Anyone who's ever felt stuck on a Friday night, deep-diving into restaurant reviews online to find the one good new restaurant to try can attest, it's sometimes hard to judge a book by its cover—or in this case, a restaurant by its review. For adventuring foodies, blindly following the latest It-restaurant trends can be somewhat hit-or-miss. As we are spending more money on restaurants than ever before, it's only natural we want to invest it in a meal that will go down in our memories as one to remember.
So where is the best place to look to find these once-in-a-lifetime meals—the ones that might be for a special occasion, but also the ones that are deceptively casual, and more importantly won't break the bank? Word of mouth is always a good place to start, but the resources can dry out quickly if your entourage isn't particularly epicurean. To give us ideas on where to find our next best meals, we polled nine chefs to share with us the best meal they've ever had. From a 27-course tasting menu to a local patisserie sandwich, here's what they had to say.
The Chef: Sylvain Delpique, 21 Club, New York City
The Restaurant: Cannelle Patisserie, Jackson Heights, NY
The Dish: The Croque-Monsieur
The Memory: "From the pastries to the breads and the jambon beurre sandwiches, it's practically impossible to focus on one favorite dish. But their croque-monsieur uses quality ingredients, house-made bread, and a taste of home that transports me back to France in a single bite."
Courtesy of The Nomad
The Restaurant: The Nomad, New York City
The Dish: "The whole roast chicken for two with foie gras, black truffle, and brioche. It's accompanied by ramps, leeks, and potato écrasé. It is everything a great roast chicken should be. Crispy skin, fatty decadent dark meat, with some truffles and foie gras to add to the luxury. I don't know of a better chicken in New York."
The Memory: "The day after Hurricane Sandy hit NYC, my now wife and I walked from the Lower East Side to the Upper West Side. We made a pitstop at The Nomad, cold and wet. They were just above the loss of power grid. We split the bird to warm us up before starting the second leg of our journey."
The Restaurant: Ugly Kitchen, New York City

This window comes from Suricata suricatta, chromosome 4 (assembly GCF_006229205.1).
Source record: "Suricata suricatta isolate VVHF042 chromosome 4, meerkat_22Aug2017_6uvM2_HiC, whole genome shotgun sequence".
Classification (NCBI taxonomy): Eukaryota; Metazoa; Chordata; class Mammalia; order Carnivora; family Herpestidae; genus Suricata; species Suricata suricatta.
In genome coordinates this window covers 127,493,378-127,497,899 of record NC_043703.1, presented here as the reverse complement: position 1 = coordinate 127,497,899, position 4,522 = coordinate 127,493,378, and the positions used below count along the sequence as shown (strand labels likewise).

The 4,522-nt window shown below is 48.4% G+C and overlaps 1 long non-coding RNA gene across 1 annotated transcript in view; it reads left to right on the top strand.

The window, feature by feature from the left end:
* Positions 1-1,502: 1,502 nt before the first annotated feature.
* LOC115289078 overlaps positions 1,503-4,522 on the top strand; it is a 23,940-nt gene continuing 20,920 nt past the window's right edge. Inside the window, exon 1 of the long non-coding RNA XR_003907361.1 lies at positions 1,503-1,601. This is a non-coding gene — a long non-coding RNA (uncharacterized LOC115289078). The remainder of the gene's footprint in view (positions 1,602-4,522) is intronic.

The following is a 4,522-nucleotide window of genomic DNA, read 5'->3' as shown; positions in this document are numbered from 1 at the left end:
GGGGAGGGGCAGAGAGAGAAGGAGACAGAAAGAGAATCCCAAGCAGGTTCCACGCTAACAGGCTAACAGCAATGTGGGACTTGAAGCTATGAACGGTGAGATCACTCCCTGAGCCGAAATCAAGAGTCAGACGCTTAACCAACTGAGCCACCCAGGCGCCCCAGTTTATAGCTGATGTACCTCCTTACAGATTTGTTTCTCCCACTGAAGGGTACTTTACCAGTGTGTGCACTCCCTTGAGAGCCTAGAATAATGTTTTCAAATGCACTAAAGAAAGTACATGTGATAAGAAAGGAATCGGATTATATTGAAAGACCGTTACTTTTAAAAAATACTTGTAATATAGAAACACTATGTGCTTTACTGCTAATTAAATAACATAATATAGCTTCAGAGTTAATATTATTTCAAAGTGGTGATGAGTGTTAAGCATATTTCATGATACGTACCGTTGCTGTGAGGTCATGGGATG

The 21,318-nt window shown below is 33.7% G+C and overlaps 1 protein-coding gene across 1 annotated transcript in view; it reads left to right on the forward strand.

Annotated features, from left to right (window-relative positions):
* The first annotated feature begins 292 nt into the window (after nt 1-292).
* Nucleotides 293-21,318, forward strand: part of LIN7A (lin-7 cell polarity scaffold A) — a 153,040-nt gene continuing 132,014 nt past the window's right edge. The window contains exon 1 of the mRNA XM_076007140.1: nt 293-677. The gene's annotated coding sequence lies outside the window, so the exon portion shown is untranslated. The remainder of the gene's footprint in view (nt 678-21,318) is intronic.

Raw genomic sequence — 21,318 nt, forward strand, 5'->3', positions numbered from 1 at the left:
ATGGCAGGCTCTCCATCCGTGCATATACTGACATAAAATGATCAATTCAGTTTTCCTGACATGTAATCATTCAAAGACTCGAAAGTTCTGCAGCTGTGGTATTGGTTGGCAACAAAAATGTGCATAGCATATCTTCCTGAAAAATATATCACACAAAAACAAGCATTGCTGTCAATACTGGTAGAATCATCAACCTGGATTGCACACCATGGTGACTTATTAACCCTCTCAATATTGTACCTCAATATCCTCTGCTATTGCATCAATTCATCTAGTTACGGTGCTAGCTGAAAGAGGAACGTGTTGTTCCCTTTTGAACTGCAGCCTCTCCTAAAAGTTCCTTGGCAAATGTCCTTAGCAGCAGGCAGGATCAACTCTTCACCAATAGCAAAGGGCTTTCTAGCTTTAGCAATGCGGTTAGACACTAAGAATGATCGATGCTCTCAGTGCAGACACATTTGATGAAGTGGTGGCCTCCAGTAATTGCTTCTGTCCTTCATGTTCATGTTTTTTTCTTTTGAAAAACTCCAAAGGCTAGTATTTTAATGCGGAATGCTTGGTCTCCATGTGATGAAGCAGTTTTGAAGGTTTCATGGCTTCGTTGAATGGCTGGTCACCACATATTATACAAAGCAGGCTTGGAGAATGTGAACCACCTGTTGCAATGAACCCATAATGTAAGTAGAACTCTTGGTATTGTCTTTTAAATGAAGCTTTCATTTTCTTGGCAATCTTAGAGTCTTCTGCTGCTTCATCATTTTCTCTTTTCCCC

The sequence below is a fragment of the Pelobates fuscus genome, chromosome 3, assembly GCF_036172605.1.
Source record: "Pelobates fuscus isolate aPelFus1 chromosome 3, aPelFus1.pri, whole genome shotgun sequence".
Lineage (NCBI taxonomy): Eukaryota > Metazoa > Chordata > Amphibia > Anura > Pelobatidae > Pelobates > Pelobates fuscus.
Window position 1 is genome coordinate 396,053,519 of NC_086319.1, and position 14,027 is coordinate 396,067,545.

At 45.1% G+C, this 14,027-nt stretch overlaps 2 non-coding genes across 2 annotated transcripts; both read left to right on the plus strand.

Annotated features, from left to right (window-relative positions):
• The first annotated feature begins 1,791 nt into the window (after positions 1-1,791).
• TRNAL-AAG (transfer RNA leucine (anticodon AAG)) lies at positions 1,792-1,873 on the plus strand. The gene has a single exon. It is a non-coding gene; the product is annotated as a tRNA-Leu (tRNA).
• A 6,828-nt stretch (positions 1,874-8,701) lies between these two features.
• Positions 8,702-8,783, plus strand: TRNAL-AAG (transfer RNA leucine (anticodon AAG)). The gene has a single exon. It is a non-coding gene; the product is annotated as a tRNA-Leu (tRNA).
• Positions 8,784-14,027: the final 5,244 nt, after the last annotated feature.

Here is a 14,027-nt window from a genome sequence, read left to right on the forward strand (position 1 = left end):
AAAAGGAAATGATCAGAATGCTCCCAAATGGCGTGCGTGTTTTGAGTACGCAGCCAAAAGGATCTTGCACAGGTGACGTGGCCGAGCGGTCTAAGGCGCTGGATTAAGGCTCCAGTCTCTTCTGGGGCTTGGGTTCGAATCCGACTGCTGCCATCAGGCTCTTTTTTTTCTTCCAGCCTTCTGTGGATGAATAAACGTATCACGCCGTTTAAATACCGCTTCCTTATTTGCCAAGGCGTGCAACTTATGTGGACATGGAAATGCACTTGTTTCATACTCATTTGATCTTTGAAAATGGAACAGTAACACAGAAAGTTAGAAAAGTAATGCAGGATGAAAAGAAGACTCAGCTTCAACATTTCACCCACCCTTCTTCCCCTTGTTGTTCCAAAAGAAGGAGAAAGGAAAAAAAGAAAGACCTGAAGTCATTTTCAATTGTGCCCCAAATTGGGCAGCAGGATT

The Dish: "Laing, which are taro leaves in spicy coconut sauce."
The Memory: "It's so good, and it tastes like my grandma's cooking back home when I was still living in the Philippines."
Courtesy of Grand Central Oyster Bar
The Chef: Richard Blais, James Beard–nominated cookbook author and Recurring Judge on Bravo’s Top Chef and Fox’s MasterChef
The Restaurant: Grand Central Oyster Bar, New York City
The Dish: New England clam chowder or fried clam strips with tartar sauce
The Memory: "As a native New Yorker, this was one of my first meals as a kid where I was in awe—in retrospect, probably mostly by the architecture and the fact that for as large as it is, it feels hidden and exclusive. But clams are my jam, in any which way. I still will pony up to the counter, solo mostly, anytime I'm taking a train to Poughkeepsie or New Haven, and I suggest you do too."
Courtesy of Masa
The Restaurant: Masa, New York City
The Dish: The tasting menu
The Memory: "The tasting menu at Masa is an extraordinary once-in-a-lifetime experience. Everything from the presentation to the flavors is truly amazing. It’s certainly a meal for a special occasion and one that is bound to be memorable."
Courtesy of Le Procope
The Chef: Leslie Mialma, Pasty Chef at Winsome, Los Angeles
The Restaurant: Le Procope, Paris
The Dish: Crevettes and Coq au Vin
The Memory: "I was 16 and my parents took us to Europe that summer—a trip my mother had been waiting until we were old enough to really appreciate. It was way before I realized that I wanted to be a chef. My mother told us that Le Procope was one of the oldest cafes in Paris and that the revolutionaries met there to plan the French Revolution. The history of the place made it stand out in my memories, as did the beautifully presented head-on prawns, all facing out around a shallow copper pan. I can't remember exactly what the sauce was, but they were so sweet, and it was probably the first time I sucked the heads. My little brother got coq au vin served in a beautiful old copper pot. I've had many great meals throughout the years, so it's hard to say if it was the best meal of my life, but it was certainly a very memorable one. I hope to be back with my kids some day."
The Chef: Sandy Dee Hall, Black Tree, Brooklyn
The Restaurant: Blanca, Brooklyn
The Dish: Plankton agnolotti
The Memory: "It's made of plankton powder, taleggio cheese and cream filling, pasta water, lemon juice, lemon zest, extra virgin olive oil for the sauce. It's simple and clean with a briny flavor. And it's the best bite I've ever had."
The Chef: Shawn Pham, Simbal, Los Angeles
The Restaurant: Toritama in Ebisu, Tokyo
The Dish: Yakitori
The Memory: "I didn't know there was so much expression in grilled chicken, especially when done with such simplicity."
Courtesy of Keens Steakhouse
The Chef: Harris Mayer-Selinger, Creamline at the Chelsea Market, New York City
The Restaurant: Keens Steakhouse, New York City
The Dish: The Mutton Chop
The Memory: "The gaminess is something I miss from most high-end restaurants. Keeping the bone in makes the meat tastier. It ages like a New York steakhouse beef; it's cooked expertly, and it’s just extraordinary and unlike anywhere else."
Want to find your own once-in-a-lifetime meal? Try one of our chefs' most memorable dishes, or pick up the guide book below.